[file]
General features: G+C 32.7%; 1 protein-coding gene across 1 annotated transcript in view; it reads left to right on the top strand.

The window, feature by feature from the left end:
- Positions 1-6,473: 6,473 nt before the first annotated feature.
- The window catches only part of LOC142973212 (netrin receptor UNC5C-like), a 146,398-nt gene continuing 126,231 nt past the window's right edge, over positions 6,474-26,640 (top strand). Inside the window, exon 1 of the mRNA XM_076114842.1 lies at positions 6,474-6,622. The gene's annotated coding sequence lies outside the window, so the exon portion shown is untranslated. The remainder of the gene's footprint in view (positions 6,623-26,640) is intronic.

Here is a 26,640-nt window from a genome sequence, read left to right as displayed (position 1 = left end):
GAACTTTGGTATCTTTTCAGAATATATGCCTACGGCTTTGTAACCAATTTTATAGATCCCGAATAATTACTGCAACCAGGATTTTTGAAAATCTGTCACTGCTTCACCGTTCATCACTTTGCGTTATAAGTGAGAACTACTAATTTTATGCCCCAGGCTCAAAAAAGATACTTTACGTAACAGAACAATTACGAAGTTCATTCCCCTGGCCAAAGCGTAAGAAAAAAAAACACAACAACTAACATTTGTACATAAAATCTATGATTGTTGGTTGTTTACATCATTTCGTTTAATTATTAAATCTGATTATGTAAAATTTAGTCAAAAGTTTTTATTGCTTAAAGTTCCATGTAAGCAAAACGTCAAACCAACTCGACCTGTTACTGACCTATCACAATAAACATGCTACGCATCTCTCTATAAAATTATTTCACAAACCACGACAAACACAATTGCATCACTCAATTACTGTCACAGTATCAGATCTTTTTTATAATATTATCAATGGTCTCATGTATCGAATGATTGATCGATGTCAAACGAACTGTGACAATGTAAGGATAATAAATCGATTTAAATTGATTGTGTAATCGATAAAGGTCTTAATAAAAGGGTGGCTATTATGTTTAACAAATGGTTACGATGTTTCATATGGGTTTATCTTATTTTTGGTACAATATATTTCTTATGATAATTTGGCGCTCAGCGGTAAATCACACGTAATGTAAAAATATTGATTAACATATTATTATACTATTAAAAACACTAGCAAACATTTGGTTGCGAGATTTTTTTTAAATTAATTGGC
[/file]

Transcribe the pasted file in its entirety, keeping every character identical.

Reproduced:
General features: G+C 32.7%; 1 protein-coding gene across 1 annotated transcript in view; it reads left to right on the top strand.

The window, feature by feature from the left end:
- Positions 1-6,473: 6,473 nt before the first annotated feature.
- The window catches only part of LOC142973212 (netrin receptor UNC5C-like), a 146,398-nt gene continuing 126,231 nt past the window's right edge, over positions 6,474-26,640 (top strand). Inside the window, exon 1 of the mRNA XM_076114842.1 lies at positions 6,474-6,622. The gene's annotated coding sequence lies outside the window, so the exon portion shown is untranslated. The remainder of the gene's footprint in view (positions 6,623-26,640) is intronic.

Here is a 26,640-nt window from a genome sequence, read left to right as displayed (position 1 = left end):
GAACTTTGGTATCTTTTCAGAATATATGCCTACGGCTTTGTAACCAATTTTATAGATCCCGAATAATTACTGCAACCAGGATTTTTGAAAATCTGTCACTGCTTCACCGTTCATCACTTTGCGTTATAAGTGAGAACTACTAATTTTATGCCCCAGGCTCAAAAAAGATACTTTACGTAACAGAACAATTACGAAGTTCATTCCCCTGGCCAAAGCGTAAGAAAAAAAAACACAACAACTAACATTTGTACATAAAATCTATGATTGTTGGTTGTTTACATCATTTCGTTTAATTATTAAATCTGATTATGTAAAATTTAGTCAAAAGTTTTTATTGCTTAAAGTTCCATGTAAGCAAAACGTCAAACCAACTCGACCTGTTACTGACCTATCACAATAAACATGCTACGCATCTCTCTATAAAATTATTTCACAAACCACGACAAACACAATTGCATCACTCAATTACTGTCACAGTATCAGATCTTTTTTATAATATTATCAATGGTCTCATGTATCGAATGATTGATCGATGTCAAACGAACTGTGACAATGTAAGGATAATAAATCGATTTAAATTGATTGTGTAATCGATAAAGGTCTTAATAAAAGGGTGGCTATTATGTTTAACAAATGGTTACGATGTTTCATATGGGTTTATCTTATTTTTGGTACAATATATTTCTTATGATAATTTGGCGCTCAGCGGTAAATCACACGTAATGTAAAAATATTGATTAACATATTATTATACTATTAAAAACACTAGCAAACATTTGGTTGCGAGATTTTTTTTAAATTAATTGGC